The Stages of Dementia: What to Expect │Dementia Care

Adult child caregiver wondering what to expect while their senior parent experiences the stages of dementiaCaring for your parent with dementia may be one of the hardest experiences of your life. Not only is it a progressive brain condition that worsens over time, making them forgetful, difficult to communicate with and in need of lots of care, it can also change their personality. You won’t be dealing with the same parent who raised you, and that alone is difficult to accept.

Since the symptoms of dementia worsen over time, it’s important to understand what stage your loved one may be experiencing. Some of the stages may overlap and affect each person differently. Below is a list of early-, mild- and late-stage dementia symptoms and changes that may occur in your loved one.

Early Stage Dementia

In the early stages of dementia, your parent may still be able to live and function independently. Although, they will probably be aware that they’re experiencing a problem. Common symptoms they may experience are:

  • Realizing they’re forgetting more than they used to, such as people’s names.
  • Concentration becomes more difficult, as is the ability to find the right word to say.
  • Misplacing things and exercising unusually poor judgment.
  • Acting out in fear or confusion.

Although you may not be able to stop any of these changes from happening, detecting them early on can help. You may be able to provide them with medications that may help lessen symptoms, or try holistic approaches, such as aromatherapy or massage therapy to ease their behaviors and anxiety.

Middle Stage Dementia

The middle stage of dementia is typically the longest. At this point, your parent will begin repeating themselves — a lot. Symptoms may include:  

  • Telling the same stories over and over.
  • Drawing a blank on their grandkids’ names, or failure to even recognize you.
  • Simple tasks will begin to seem complex, and they’ll forget the sequence.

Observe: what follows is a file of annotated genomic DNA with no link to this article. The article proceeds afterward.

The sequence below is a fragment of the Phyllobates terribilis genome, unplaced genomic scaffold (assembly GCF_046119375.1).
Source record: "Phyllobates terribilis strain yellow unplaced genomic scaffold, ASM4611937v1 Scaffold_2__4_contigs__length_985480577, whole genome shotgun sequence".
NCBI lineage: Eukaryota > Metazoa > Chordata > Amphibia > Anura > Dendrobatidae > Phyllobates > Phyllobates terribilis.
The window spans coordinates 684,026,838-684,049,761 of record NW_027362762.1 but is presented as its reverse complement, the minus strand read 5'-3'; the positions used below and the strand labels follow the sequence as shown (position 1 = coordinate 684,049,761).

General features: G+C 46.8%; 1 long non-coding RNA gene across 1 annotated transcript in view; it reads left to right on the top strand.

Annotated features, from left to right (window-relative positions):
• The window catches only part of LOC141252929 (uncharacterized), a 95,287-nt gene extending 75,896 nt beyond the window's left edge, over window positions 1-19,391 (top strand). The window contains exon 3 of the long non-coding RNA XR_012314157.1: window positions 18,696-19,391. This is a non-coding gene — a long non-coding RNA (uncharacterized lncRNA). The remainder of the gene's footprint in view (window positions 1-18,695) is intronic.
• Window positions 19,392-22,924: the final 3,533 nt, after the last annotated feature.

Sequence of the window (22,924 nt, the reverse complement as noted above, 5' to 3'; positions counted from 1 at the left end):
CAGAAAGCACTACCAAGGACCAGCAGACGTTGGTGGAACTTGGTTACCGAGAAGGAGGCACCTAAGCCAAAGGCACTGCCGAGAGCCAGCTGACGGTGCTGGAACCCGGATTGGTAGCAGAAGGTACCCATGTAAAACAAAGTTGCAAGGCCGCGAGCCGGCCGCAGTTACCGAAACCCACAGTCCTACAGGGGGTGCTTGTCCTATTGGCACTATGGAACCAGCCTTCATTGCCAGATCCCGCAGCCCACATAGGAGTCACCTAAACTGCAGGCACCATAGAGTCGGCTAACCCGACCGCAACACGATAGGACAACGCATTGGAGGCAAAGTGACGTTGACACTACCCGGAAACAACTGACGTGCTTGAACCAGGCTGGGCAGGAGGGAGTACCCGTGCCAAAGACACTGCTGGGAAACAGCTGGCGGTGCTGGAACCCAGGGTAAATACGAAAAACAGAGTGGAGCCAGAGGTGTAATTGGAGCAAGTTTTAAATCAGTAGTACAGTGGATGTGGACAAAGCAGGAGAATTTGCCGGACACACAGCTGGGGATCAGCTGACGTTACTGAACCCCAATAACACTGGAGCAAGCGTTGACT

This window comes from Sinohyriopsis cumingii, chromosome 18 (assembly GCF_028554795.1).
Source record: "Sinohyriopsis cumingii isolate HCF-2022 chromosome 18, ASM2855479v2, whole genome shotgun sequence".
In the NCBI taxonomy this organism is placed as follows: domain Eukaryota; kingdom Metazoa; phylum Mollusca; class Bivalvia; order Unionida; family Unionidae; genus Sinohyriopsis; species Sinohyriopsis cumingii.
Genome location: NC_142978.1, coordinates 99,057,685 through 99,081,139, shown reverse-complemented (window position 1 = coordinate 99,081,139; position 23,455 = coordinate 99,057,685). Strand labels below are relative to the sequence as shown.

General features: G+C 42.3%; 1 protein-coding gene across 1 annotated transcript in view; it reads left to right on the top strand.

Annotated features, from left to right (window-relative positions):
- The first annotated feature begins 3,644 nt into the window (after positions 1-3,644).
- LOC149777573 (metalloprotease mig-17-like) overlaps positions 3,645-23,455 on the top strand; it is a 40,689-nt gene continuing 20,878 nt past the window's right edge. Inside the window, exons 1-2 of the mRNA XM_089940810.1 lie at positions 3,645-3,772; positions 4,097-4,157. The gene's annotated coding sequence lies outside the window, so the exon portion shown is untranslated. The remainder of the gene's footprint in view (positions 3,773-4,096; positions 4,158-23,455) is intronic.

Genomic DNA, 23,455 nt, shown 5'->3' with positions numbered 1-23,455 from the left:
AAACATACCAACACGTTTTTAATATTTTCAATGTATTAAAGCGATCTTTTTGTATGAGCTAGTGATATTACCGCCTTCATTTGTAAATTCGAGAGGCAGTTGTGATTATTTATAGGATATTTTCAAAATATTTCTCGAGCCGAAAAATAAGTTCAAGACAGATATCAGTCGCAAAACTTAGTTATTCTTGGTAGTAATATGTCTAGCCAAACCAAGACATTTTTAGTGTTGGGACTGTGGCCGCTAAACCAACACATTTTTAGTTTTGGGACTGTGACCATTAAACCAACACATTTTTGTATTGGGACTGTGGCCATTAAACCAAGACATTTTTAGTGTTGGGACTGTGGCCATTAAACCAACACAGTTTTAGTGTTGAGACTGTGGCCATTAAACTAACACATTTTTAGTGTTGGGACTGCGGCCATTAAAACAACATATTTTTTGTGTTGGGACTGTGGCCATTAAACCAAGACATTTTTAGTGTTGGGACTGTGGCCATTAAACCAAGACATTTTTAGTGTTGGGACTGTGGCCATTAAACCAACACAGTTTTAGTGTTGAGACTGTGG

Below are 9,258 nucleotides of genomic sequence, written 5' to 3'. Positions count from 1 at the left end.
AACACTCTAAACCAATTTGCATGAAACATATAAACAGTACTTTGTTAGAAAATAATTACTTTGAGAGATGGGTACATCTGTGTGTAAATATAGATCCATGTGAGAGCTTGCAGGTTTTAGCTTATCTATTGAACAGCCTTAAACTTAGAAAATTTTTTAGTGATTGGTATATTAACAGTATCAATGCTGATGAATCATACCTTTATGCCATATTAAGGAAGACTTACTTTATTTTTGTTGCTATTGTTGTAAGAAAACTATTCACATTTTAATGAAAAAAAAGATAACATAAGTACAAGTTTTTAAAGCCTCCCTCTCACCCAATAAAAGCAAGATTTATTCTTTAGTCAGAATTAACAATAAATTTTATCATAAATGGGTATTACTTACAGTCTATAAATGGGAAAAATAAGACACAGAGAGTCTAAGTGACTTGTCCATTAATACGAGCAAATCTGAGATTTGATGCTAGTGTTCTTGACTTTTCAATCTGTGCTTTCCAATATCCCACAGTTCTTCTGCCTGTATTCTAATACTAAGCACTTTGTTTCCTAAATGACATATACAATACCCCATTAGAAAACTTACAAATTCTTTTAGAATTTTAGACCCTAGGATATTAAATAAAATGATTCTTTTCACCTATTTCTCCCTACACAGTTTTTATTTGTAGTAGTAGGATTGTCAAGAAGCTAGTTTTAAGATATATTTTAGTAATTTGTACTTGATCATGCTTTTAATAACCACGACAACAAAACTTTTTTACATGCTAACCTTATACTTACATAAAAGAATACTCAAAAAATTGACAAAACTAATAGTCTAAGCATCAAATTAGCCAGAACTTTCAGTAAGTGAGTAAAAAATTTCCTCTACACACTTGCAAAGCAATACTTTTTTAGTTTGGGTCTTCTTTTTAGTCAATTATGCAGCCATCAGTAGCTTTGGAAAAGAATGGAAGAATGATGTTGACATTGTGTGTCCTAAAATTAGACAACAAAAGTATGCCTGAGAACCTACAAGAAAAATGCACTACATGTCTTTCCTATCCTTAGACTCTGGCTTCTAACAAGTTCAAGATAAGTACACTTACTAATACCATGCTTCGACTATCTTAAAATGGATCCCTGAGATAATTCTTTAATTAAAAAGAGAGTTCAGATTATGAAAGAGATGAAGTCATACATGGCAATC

• Forgetting to bathe or change clothes each day, and incontinence is common.
  • No longer being able to drive, manage their finances or healthcare.
  • Not able to sleep, or sleep during the day instead of nighttime.
  • Forgetting what day it is or not being able to recall major life events.
  • Wandering off frequently and getting lost easily.
  • Difficulty communicating with others.
  • Personality changes such as experiencing delusions and compulsive, repetitive behaviors.

During the middle stage of dementia is usually when most families need to start providing a greater level of care for their loved one with dementia. You may need to hire additional help such as an in-home caregiver, or look into different memory care communities in your area.  

Late Stage Dementia

In the final stages of dementia, your loved one will lose the ability to engage with people will likely need extensive help with daily activities. Symptoms during this stage can include:

  • Losing the ability to walk or sit.
  • Becoming more prone to falling and experiencing various other accidents.
  • Fighting off infections much of the time, becoming more prone to pneumonia.
  • Trouble eating and the ability to swallow declines.
  • Lose control of bladder function.

If your loved one is experiencing any of these symptoms, they will most likely need extensive, 24/7 daily care.

Caregiving for your loved one with dementia may become too much, and that’s okay. It may be in their best interest to move to a memory care community. Staff members are specifically trained in providing care for elderly adults with dementia. This can provide them with an environment to live their life with dementia to the fullest.

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